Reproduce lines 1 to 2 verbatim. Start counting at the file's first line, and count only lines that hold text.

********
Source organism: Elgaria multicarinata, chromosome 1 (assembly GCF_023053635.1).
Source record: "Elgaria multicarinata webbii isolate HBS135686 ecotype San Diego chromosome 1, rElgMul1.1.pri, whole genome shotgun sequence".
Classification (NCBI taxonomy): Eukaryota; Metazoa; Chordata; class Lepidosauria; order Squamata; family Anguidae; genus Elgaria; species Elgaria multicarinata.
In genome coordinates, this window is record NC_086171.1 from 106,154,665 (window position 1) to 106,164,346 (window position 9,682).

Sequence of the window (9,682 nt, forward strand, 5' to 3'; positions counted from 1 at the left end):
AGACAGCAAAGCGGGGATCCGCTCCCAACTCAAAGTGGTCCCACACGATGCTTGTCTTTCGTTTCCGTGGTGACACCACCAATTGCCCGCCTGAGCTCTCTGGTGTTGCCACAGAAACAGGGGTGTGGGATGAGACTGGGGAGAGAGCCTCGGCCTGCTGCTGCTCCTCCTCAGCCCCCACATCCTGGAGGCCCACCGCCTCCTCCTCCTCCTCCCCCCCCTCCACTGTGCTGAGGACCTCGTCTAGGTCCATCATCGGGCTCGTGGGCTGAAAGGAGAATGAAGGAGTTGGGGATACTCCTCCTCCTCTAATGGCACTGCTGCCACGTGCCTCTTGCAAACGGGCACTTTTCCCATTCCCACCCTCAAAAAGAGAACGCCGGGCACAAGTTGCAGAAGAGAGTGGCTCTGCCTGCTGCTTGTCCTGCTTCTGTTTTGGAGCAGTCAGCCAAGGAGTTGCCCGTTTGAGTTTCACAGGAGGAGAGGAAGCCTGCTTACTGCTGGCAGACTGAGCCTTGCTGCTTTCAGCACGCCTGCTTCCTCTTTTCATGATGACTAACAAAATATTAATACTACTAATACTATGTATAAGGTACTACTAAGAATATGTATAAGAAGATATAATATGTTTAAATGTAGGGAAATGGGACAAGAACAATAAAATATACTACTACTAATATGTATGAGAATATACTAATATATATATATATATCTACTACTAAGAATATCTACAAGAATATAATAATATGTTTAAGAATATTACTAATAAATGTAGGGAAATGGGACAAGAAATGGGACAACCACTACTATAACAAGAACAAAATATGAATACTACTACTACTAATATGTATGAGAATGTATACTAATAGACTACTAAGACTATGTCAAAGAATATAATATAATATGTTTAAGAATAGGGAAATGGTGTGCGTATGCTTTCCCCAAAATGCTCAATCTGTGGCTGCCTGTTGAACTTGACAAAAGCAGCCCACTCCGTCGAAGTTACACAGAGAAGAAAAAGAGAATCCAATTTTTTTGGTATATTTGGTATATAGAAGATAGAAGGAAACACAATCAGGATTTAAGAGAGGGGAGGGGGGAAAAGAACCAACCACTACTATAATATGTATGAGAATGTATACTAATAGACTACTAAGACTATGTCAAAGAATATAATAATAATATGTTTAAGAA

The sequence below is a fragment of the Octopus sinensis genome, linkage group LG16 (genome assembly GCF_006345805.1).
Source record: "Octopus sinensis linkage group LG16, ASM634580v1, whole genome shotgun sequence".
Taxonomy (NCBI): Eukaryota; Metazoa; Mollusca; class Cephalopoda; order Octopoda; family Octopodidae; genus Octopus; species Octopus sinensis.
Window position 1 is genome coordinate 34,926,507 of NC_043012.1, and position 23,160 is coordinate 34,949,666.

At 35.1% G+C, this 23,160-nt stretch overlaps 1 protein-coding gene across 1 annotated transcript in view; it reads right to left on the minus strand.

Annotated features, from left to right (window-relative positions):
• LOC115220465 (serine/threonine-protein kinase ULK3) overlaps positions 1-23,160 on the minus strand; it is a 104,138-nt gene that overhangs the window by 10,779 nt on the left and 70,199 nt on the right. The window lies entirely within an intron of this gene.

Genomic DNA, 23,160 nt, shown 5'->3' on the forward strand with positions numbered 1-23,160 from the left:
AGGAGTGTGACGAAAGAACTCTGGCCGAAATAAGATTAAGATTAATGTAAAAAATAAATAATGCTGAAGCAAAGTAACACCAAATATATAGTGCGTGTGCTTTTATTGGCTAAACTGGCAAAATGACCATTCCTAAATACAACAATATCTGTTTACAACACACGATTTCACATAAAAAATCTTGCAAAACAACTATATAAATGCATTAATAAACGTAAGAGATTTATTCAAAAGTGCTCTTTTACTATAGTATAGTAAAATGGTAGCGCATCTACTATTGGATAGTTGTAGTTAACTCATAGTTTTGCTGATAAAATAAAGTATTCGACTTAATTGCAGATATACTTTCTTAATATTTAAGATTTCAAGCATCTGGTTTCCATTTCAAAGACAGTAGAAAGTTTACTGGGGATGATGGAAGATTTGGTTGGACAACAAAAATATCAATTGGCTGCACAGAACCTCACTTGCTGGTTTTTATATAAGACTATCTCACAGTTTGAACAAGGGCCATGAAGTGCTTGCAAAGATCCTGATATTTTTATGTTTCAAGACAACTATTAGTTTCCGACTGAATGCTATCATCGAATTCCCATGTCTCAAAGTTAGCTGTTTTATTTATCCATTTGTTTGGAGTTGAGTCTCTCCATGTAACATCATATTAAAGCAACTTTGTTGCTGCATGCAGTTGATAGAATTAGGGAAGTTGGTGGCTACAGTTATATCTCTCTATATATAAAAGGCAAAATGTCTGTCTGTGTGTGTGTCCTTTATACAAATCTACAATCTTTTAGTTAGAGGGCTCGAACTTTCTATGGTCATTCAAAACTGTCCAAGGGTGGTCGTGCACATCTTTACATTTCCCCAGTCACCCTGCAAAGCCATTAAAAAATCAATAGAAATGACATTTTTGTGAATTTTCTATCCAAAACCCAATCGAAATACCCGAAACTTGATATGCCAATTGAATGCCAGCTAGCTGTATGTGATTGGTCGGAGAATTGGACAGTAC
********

Source organism: Elgaria multicarinata, chromosome 1 (assembly GCF_023053635.1).
Source record: "Elgaria multicarinata webbii isolate HBS135686 ecotype San Diego chromosome 1, rElgMul1.1.pri, whole genome shotgun sequence".